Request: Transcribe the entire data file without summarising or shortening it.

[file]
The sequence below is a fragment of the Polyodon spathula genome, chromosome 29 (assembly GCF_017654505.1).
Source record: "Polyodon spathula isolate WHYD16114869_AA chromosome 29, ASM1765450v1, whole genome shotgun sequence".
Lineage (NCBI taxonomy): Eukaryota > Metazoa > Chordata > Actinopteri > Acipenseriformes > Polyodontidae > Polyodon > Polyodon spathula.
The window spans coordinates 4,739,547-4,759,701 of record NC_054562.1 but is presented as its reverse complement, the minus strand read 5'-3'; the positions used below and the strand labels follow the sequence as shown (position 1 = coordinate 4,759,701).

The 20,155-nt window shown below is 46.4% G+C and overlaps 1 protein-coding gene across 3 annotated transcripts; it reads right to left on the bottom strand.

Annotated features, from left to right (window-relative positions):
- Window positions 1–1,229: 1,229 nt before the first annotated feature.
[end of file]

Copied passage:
The sequence below is a fragment of the Polyodon spathula genome, chromosome 29 (assembly GCF_017654505.1).
Source record: "Polyodon spathula isolate WHYD16114869_AA chromosome 29, ASM1765450v1, whole genome shotgun sequence".
Lineage (NCBI taxonomy): Eukaryota > Metazoa > Chordata > Actinopteri > Acipenseriformes > Polyodontidae > Polyodon > Polyodon spathula.
The window spans coordinates 4,739,547-4,759,701 of record NC_054562.1 but is presented as its reverse complement, the minus strand read 5'-3'; the positions used below and the strand labels follow the sequence as shown (position 1 = coordinate 4,759,701).

The 20,155-nt window shown below is 46.4% G+C and overlaps 1 protein-coding gene across 3 annotated transcripts; it reads right to left on the bottom strand.

Annotated features, from left to right (window-relative positions):
- Window positions 1–1,229: 1,229 nt before the first annotated feature.